Wrestling

Wrestling

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Olympic Sports

Wrestling

Wrestling is considered the world's oldest sport – a pure battle of skill between two opponents with the single aim of pinning or throwing their rival to the mat.

Overview

Wrestling was a feature of the ancient Olympic Games in 708 BC, with the sport's Greco-Roman style included in the first Games of the modern era at Athens 1896. Eight years later, Freestyle Wrestling was introduced at the St Louis 1904 Games. Women's Freestyle Wrestling joined the Olympic programme at Athens in 2004.

The essence of both styles is the same: with no equipment and no grasping at clothing, two athletes try to press both shoulders of their opponent down onto the mat. Greco-Roman wrestlers use only their upper bodies and arms while Freestyle wrestlers can use any part of their body.

The competition programme at Rio 2016 included six classes, based on weight, for each of men's Greco-Roman, men's Freestyle and women's Freestyle. For all events, there is a direct elimination system that eventually decides the two finalists for the gold medal match. All wrestlers who lose against either finalist, at any stage of the competition up to and including the semi-finals, enter the repechage.
International Federation: United World Wrestling(Open in a new window)

Event Programme

Freestyle

  • 57kg (Men)
  • 65kg (Men)
  • 74kg (Men)
  • 86kg (Men)
  • 97kg (Men)
  • 125kg (Men)
  • 48kg (Women)
  • 53kg (Women)
  • 58kg (Women)
  • 63kg (Women)
  • 69kg (Women)
  • 75kg (Women)

Greco-Roman

  • 59kg (Men)
  • 66kg (Men)
  • 75kg (Men)
  • 85kg (Men)
  • 98kg (Men)
  • 130kg (Men)

ESSENCE OF THE SPORT

Power and technique to gain an advantage

Wrestler

Contested on a circular mat nine metres in diameter, bouts last for two periods of three minutes with a 30-second interval. To win, a wrestler has to hold down both shoulders of their opponent to the mat for one second, after which the match ends. This is called a ‘fall’.

If no fall is made, the decision is based on points awarded for putting the opponent at a disadvantage. In Greco-Roman Wrestling, the match ends when there is an eight-point difference; in Freestyle, a ten-point difference. A wrestler also wins if their opponent is given three warnings for a passive attitude or foul play.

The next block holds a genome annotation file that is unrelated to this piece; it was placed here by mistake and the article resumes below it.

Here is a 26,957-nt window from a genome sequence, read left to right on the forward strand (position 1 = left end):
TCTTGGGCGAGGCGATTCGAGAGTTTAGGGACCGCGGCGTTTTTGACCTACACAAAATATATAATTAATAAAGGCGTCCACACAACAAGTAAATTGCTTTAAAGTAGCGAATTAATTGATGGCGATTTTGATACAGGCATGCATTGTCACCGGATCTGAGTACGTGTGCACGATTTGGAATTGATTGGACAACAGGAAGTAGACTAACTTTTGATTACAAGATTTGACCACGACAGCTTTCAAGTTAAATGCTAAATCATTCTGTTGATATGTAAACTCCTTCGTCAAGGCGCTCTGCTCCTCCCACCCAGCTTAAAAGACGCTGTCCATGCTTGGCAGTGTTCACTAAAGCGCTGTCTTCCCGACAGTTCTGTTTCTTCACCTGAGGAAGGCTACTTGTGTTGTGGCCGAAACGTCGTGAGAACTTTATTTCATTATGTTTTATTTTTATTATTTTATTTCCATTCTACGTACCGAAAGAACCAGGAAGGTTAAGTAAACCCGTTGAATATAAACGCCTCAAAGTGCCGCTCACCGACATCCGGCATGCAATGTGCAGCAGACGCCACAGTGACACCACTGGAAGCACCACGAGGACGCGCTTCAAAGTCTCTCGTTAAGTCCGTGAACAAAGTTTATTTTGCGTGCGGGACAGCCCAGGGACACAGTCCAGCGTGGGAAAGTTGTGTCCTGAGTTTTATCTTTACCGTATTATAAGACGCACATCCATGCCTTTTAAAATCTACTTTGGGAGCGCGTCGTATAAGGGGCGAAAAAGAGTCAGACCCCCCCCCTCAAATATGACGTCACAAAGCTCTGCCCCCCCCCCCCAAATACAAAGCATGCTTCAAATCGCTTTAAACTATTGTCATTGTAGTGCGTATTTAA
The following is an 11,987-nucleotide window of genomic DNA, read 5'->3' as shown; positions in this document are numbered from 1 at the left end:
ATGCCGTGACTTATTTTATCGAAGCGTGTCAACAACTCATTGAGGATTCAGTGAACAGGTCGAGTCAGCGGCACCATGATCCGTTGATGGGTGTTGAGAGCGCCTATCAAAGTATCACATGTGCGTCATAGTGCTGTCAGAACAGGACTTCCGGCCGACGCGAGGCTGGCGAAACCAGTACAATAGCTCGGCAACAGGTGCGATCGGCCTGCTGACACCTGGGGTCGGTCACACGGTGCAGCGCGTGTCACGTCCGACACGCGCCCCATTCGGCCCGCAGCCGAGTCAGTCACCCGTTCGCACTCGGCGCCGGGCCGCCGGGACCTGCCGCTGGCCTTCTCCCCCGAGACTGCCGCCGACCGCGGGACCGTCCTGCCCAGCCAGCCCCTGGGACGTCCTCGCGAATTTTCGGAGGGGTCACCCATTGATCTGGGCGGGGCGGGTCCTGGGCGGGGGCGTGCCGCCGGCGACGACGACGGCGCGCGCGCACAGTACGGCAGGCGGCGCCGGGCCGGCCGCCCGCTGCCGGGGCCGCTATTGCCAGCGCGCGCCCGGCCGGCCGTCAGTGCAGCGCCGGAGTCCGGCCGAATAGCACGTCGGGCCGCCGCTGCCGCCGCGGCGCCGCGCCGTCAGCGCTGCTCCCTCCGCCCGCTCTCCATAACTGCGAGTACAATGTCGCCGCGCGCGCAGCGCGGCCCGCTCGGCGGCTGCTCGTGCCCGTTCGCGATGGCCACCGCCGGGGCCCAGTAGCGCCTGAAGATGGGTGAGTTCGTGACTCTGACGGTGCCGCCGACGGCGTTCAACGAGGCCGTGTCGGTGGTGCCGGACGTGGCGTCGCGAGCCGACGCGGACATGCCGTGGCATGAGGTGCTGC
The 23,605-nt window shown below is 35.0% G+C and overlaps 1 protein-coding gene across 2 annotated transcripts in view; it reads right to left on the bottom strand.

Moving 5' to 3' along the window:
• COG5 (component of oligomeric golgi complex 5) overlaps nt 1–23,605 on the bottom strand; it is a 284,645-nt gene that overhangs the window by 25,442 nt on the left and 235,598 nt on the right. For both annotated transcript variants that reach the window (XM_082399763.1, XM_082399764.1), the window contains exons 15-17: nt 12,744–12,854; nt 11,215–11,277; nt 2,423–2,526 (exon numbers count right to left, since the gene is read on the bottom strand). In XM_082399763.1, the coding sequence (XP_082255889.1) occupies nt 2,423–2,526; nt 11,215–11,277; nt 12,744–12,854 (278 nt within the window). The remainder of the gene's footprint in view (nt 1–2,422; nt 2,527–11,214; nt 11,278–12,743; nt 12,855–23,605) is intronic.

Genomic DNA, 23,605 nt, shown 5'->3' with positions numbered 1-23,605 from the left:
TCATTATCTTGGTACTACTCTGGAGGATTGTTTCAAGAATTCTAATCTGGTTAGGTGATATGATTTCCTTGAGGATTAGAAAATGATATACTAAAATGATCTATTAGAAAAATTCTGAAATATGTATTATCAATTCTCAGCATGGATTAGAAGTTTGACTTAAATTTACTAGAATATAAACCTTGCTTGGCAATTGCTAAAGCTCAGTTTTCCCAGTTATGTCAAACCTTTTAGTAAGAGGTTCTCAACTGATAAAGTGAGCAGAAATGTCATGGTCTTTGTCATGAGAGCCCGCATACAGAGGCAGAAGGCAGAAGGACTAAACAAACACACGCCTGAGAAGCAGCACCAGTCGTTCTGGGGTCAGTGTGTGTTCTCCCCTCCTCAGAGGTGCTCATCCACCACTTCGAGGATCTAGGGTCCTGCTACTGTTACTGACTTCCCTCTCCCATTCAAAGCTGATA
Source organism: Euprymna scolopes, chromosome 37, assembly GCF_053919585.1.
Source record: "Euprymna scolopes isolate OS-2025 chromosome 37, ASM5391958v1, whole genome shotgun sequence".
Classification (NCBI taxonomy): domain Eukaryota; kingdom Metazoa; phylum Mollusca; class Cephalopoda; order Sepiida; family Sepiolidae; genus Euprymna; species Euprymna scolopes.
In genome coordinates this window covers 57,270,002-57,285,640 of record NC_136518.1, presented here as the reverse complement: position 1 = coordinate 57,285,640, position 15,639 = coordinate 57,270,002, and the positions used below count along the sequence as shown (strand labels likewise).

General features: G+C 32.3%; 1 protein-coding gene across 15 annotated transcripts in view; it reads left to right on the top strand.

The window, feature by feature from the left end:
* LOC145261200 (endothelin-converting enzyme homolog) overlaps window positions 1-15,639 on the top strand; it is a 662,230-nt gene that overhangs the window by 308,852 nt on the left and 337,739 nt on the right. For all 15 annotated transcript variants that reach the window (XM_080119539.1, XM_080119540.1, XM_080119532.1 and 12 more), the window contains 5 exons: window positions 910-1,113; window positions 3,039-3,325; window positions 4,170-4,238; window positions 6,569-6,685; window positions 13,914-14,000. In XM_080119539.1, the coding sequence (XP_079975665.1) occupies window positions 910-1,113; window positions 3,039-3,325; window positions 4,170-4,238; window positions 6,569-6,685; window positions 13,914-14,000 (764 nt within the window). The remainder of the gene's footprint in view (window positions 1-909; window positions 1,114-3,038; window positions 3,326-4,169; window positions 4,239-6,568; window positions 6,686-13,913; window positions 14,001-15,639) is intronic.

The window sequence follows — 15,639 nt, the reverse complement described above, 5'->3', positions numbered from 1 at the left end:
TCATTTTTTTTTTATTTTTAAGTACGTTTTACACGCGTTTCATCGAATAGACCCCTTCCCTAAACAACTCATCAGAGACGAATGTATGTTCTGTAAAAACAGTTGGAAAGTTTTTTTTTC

One, two, four or five points can be awarded according to the skill displayed. For example, one point is awarded for moving the opponent's legs outside the mat; two points for setting the opponent up on their belly and turning them by 90 degrees or more; four points for throwing an opponent while standing; and five points for lifting and throwing an opponent from the ground.

Greco-Roman Wrestling involves lots of dynamic skills, such as throws using the upper body, and is fascinating for its raw power. Freestyle Wrestling is based on destroying the balance of an opponent through tackles, and features fast attacking and defensive moves.

Bouts can often remain in the balance until the final seconds, when a wrestler may take advantage of a tiny opening and skilfully execute a spectacular throw and technical fall to win the contest.

OUTLOOK FOR THE TOKYO 2020 GAMES

Speed of thought and body to reach the podium

Wrestler

At Tokyo 2020, 96 men in each style and 96 women will compete in the Wrestling competition.

The USA has won most medals in Freestyle Wrestling with the Russian Federation, Japan and Turkey prominent in both styles.

The Men's Freestyle competition at Rio 2016 saw Hassan Yazdani win gold for Iran, another of the sport's powerhouses, in the 74kg class. Abdulrashid Sadulaev of the Russian Federation achieved his Rio gold in the 86kg class following two World Championship titles to justify his nickname of ‘the Russian tank’.

Cuba owes much of its recent success in Greco-Roman to Mijaín López. Rio 2016 brought the giant Cuban a third successive Olympic gold medal, in the 130kg class, to add to five World Championships and four Pan American Games golds.

Japan's women wrestlers stand out, having won four golds out of the six classes at Rio 2016. Among them, Kaori Icho has never lost an Olympic bout and won her first gold at Athens 2004 before repeating the feat at Beijing 2008, London 2012 and Rio 2016. She became the first female Olympian to win four consecutive titles in the same discipline. Home fans may have much to cheer about in the Makuhari Messe.

TRIVIA

Question

What must wrestlers keep on their person during a bout?

Answer

A:A white handkerchief.
It is carried as etiquette to quickly wipe away any blood or cleanse a wound. Failing to carry one incurs a warning.

Competition Venues

  • Makuhari Messe Hall A

Olympic Sports

Paralympic Sports